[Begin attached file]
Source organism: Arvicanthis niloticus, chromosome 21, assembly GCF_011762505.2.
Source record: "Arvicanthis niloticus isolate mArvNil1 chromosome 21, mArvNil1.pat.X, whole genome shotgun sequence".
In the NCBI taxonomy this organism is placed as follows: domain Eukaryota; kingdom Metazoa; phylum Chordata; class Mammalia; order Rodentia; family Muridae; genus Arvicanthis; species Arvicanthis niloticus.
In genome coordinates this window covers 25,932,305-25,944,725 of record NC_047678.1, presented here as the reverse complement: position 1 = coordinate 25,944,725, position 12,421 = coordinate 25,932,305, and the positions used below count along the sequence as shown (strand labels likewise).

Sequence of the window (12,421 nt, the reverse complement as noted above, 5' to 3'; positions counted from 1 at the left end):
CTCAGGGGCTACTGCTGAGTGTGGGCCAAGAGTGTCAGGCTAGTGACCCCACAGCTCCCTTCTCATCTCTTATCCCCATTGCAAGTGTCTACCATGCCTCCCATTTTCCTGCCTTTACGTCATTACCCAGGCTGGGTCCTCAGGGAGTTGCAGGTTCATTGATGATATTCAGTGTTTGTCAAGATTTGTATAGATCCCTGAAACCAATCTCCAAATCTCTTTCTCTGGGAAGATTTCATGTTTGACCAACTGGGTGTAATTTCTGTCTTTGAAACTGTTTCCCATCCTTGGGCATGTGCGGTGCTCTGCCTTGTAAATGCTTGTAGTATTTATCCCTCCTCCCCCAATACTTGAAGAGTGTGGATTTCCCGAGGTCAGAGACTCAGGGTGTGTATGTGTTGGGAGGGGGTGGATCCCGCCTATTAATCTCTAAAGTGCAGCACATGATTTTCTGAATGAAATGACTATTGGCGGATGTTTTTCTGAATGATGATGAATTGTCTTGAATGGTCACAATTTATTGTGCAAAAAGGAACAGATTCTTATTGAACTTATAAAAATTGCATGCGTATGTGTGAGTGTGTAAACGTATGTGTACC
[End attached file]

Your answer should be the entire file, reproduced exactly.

Source organism: Arvicanthis niloticus, chromosome 21, assembly GCF_011762505.2.
Source record: "Arvicanthis niloticus isolate mArvNil1 chromosome 21, mArvNil1.pat.X, whole genome shotgun sequence".
In the NCBI taxonomy this organism is placed as follows: domain Eukaryota; kingdom Metazoa; phylum Chordata; class Mammalia; order Rodentia; family Muridae; genus Arvicanthis; species Arvicanthis niloticus.
In genome coordinates this window covers 25,932,305-25,944,725 of record NC_047678.1, presented here as the reverse complement: position 1 = coordinate 25,944,725, position 12,421 = coordinate 25,932,305, and the positions used below count along the sequence as shown (strand labels likewise).

Sequence of the window (12,421 nt, the reverse complement as noted above, 5' to 3'; positions counted from 1 at the left end):
CTCAGGGGCTACTGCTGAGTGTGGGCCAAGAGTGTCAGGCTAGTGACCCCACAGCTCCCTTCTCATCTCTTATCCCCATTGCAAGTGTCTACCATGCCTCCCATTTTCCTGCCTTTACGTCATTACCCAGGCTGGGTCCTCAGGGAGTTGCAGGTTCATTGATGATATTCAGTGTTTGTCAAGATTTGTATAGATCCCTGAAACCAATCTCCAAATCTCTTTCTCTGGGAAGATTTCATGTTTGACCAACTGGGTGTAATTTCTGTCTTTGAAACTGTTTCCCATCCTTGGGCATGTGCGGTGCTCTGCCTTGTAAATGCTTGTAGTATTTATCCCTCCTCCCCCAATACTTGAAGAGTGTGGATTTCCCGAGGTCAGAGACTCAGGGTGTGTATGTGTTGGGAGGGGGTGGATCCCGCCTATTAATCTCTAAAGTGCAGCACATGATTTTCTGAATGAAATGACTATTGGCGGATGTTTTTCTGAATGATGATGAATTGTCTTGAATGGTCACAATTTATTGTGCAAAAAGGAACAGATTCTTATTGAACTTATAAAAATTGCATGCGTATGTGTGAGTGTGTAAACGTATGTGTACC